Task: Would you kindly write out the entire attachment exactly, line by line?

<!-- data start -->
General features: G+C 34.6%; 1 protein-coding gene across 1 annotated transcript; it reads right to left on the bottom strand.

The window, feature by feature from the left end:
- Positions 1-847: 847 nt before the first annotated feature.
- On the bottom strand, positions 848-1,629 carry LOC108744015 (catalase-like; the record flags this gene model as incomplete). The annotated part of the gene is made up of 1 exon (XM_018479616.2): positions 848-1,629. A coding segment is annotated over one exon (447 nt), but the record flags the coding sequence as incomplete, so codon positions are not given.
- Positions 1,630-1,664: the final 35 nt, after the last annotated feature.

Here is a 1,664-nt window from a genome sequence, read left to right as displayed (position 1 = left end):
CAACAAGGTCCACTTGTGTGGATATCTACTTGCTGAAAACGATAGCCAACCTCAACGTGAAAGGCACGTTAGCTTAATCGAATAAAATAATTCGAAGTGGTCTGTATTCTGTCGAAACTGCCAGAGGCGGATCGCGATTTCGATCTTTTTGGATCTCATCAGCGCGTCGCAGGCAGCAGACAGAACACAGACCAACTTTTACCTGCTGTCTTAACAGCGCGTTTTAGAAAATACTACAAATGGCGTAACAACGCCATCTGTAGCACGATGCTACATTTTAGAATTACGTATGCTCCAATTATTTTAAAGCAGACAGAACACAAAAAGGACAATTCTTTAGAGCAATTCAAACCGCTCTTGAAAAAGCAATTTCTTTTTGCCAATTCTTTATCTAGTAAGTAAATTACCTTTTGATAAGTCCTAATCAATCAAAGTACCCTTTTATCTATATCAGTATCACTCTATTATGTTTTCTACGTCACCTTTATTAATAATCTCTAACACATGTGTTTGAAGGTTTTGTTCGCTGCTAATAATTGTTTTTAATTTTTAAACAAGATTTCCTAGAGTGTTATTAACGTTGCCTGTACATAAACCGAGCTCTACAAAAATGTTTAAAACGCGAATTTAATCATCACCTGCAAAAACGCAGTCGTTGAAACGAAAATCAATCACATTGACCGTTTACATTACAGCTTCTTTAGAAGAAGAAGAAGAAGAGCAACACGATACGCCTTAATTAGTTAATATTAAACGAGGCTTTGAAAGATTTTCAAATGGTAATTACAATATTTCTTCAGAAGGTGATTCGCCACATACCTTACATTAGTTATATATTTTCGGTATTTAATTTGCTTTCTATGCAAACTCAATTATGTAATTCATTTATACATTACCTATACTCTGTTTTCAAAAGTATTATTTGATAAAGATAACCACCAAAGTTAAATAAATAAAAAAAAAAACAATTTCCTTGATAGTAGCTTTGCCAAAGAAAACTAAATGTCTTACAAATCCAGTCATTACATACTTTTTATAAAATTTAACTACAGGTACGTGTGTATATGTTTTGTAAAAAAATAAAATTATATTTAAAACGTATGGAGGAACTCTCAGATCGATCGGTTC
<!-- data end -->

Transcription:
General features: G+C 34.6%; 1 protein-coding gene across 1 annotated transcript; it reads right to left on the bottom strand.

The window, feature by feature from the left end:
- Positions 1-847: 847 nt before the first annotated feature.
- On the bottom strand, positions 848-1,629 carry LOC108744015 (catalase-like; the record flags this gene model as incomplete). The annotated part of the gene is made up of 1 exon (XM_018479616.2): positions 848-1,629. A coding segment is annotated over one exon (447 nt), but the record flags the coding sequence as incomplete, so codon positions are not given.
- Positions 1,630-1,664: the final 35 nt, after the last annotated feature.

Here is a 1,664-nt window from a genome sequence, read left to right as displayed (position 1 = left end):
CAACAAGGTCCACTTGTGTGGATATCTACTTGCTGAAAACGATAGCCAACCTCAACGTGAAAGGCACGTTAGCTTAATCGAATAAAATAATTCGAAGTGGTCTGTATTCTGTCGAAACTGCCAGAGGCGGATCGCGATTTCGATCTTTTTGGATCTCATCAGCGCGTCGCAGGCAGCAGACAGAACACAGACCAACTTTTACCTGCTGTCTTAACAGCGCGTTTTAGAAAATACTACAAATGGCGTAACAACGCCATCTGTAGCACGATGCTACATTTTAGAATTACGTATGCTCCAATTATTTTAAAGCAGACAGAACACAAAAAGGACAATTCTTTAGAGCAATTCAAACCGCTCTTGAAAAAGCAATTTCTTTTTGCCAATTCTTTATCTAGTAAGTAAATTACCTTTTGATAAGTCCTAATCAATCAAAGTACCCTTTTATCTATATCAGTATCACTCTATTATGTTTTCTACGTCACCTTTATTAATAATCTCTAACACATGTGTTTGAAGGTTTTGTTCGCTGCTAATAATTGTTTTTAATTTTTAAACAAGATTTCCTAGAGTGTTATTAACGTTGCCTGTACATAAACCGAGCTCTACAAAAATGTTTAAAACGCGAATTTAATCATCACCTGCAAAAACGCAGTCGTTGAAACGAAAATCAATCACATTGACCGTTTACATTACAGCTTCTTTAGAAGAAGAAGAAGAAGAGCAACACGATACGCCTTAATTAGTTAATATTAAACGAGGCTTTGAAAGATTTTCAAATGGTAATTACAATATTTCTTCAGAAGGTGATTCGCCACATACCTTACATTAGTTATATATTTTCGGTATTTAATTTGCTTTCTATGCAAACTCAATTATGTAATTCATTTATACATTACCTATACTCTGTTTTCAAAAGTATTATTTGATAAAGATAACCACCAAAGTTAAATAAATAAAAAAAAAAACAATTTCCTTGATAGTAGCTTTGCCAAAGAAAACTAAATGTCTTACAAATCCAGTCATTACATACTTTTTATAAAATTTAACTACAGGTACGTGTGTATATGTTTTGTAAAAAAATAAAATTATATTTAAAACGTATGGAGGAACTCTCAGATCGATCGGTTC